3.15 At Spoken Interludes in Hastings, the reading authors included my pal Bruce Handy (Wild Things: The Joy of Reading Children’s Literature as an Adult); James Hamblin (If Our Bodies Could Talk: Operating and Maintaining a Human Body)and Amy Bass (One Goal: A Coach, a Team, and the Game That Brought a Divided Town Together)
Ralph Northam won anyway.
3.13 Democrat Conor Lamb narrowly elected to Congress in solid Republican district in Western Pennsylvania, a further indication of the coming blue wave. Washington Post: “Lamb stressed the importance of organized labor to the future of the Democratic Party, spoke up for the value of unions and work, and emphasized the importance of maintaining bedrock programs such as Medicare and Social Security. He had also campaigned against the GOP tax cuts as a giveaway to the rich — and, importantly, blasted the tax cuts for creating deficits that would require deep cuts to entitlements, harming the middle class.”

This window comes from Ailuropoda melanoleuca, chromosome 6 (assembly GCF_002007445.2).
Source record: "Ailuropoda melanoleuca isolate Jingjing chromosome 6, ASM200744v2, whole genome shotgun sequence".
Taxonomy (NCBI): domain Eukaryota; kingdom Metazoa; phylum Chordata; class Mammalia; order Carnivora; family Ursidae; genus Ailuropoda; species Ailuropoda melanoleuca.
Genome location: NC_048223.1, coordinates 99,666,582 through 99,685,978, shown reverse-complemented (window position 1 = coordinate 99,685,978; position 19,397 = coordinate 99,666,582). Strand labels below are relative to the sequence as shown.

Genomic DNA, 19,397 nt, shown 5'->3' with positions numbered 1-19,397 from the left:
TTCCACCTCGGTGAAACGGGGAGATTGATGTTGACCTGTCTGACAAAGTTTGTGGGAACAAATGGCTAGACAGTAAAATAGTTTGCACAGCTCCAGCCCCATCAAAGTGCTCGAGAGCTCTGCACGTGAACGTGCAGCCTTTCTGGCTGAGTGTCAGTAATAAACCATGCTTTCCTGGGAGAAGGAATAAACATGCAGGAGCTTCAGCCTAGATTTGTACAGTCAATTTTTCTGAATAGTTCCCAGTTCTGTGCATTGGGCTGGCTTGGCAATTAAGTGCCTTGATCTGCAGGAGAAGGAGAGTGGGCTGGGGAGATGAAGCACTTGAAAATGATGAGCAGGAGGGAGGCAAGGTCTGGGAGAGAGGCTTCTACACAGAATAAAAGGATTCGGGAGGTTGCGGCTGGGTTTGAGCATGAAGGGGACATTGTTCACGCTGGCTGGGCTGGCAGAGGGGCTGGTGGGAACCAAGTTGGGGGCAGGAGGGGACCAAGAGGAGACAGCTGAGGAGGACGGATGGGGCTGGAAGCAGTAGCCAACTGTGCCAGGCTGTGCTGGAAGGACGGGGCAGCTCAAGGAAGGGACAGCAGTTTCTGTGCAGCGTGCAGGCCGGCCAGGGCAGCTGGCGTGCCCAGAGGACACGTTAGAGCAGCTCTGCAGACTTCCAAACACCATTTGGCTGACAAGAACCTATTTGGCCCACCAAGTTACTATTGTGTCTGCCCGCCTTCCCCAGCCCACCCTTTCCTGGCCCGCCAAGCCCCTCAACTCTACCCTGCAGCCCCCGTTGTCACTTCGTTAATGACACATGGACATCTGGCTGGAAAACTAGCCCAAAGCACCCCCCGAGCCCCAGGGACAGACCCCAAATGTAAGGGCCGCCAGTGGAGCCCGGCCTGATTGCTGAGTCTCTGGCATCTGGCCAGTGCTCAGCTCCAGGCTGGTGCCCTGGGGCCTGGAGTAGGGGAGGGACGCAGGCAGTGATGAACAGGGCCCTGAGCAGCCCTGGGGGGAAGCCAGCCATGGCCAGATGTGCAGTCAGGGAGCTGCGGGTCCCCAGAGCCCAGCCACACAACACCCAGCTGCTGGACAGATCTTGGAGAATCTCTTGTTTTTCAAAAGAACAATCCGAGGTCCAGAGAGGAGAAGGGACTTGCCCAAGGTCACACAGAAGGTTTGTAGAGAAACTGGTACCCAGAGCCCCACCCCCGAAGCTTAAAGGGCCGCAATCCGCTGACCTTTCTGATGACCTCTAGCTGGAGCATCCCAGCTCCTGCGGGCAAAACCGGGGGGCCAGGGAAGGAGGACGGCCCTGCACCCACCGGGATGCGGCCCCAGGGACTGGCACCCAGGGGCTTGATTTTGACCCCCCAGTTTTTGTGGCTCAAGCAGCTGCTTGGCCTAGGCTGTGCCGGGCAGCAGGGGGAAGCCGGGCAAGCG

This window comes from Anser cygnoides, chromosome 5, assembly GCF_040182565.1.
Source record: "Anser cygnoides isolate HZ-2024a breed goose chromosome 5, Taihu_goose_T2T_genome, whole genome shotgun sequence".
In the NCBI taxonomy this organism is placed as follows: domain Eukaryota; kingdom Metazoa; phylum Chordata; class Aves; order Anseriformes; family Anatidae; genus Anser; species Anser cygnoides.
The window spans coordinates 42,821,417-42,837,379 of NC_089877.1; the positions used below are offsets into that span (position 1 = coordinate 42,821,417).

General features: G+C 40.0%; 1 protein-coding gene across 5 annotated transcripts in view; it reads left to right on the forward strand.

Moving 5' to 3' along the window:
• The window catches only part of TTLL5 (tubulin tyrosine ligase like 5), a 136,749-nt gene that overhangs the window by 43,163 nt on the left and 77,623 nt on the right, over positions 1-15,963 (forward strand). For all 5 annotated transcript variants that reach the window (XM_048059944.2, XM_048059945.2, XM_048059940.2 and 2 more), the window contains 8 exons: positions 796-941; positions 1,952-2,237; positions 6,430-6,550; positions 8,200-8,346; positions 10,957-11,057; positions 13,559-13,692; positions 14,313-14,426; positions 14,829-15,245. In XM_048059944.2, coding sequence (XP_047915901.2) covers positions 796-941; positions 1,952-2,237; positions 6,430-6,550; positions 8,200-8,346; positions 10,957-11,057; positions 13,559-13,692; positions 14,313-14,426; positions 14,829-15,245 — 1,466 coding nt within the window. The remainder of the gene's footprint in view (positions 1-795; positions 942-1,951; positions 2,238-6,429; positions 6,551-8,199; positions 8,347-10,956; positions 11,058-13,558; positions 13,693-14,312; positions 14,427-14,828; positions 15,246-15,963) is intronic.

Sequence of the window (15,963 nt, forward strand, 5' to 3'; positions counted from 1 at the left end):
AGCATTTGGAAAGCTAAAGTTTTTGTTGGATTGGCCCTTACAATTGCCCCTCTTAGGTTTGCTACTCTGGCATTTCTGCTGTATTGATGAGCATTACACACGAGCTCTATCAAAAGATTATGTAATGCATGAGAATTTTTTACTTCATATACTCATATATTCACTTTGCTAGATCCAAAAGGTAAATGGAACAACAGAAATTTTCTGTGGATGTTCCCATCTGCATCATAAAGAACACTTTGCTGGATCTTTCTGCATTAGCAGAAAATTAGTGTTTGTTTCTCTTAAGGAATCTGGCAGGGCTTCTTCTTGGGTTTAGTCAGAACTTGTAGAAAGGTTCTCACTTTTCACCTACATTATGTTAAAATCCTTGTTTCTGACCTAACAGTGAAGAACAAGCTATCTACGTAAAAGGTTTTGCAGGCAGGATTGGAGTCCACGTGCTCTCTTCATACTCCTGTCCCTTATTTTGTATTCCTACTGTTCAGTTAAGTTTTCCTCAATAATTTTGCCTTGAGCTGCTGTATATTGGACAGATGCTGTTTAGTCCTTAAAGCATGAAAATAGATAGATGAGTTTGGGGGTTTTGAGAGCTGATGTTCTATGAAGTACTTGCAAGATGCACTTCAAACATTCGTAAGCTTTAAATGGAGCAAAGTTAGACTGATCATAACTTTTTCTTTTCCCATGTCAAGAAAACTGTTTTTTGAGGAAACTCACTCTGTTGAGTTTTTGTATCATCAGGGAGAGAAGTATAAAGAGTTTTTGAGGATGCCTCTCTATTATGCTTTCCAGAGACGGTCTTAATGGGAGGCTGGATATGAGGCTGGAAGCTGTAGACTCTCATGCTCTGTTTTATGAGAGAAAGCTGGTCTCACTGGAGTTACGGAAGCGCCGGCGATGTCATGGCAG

3.13 President Trump‘s fires-via-tweet of Secretary of State Rex Tillerson. Axios: White House officials say that it’s getting ever more difficult for aides to disagree with Trump, or stand up to him about the consequences of decisions great and small. . . .Trump trusts his own instincts and counsel more than he did a year ago.” New York Times: “Tillerson’s dismissal, on the heels of Gary D. Cohn’s resignation, pulls the Trump administration further out of the economic and foreign policy mainstream and closer to the nationalist ideas that animated Mr. Trump’s 2016 presidential campaign.”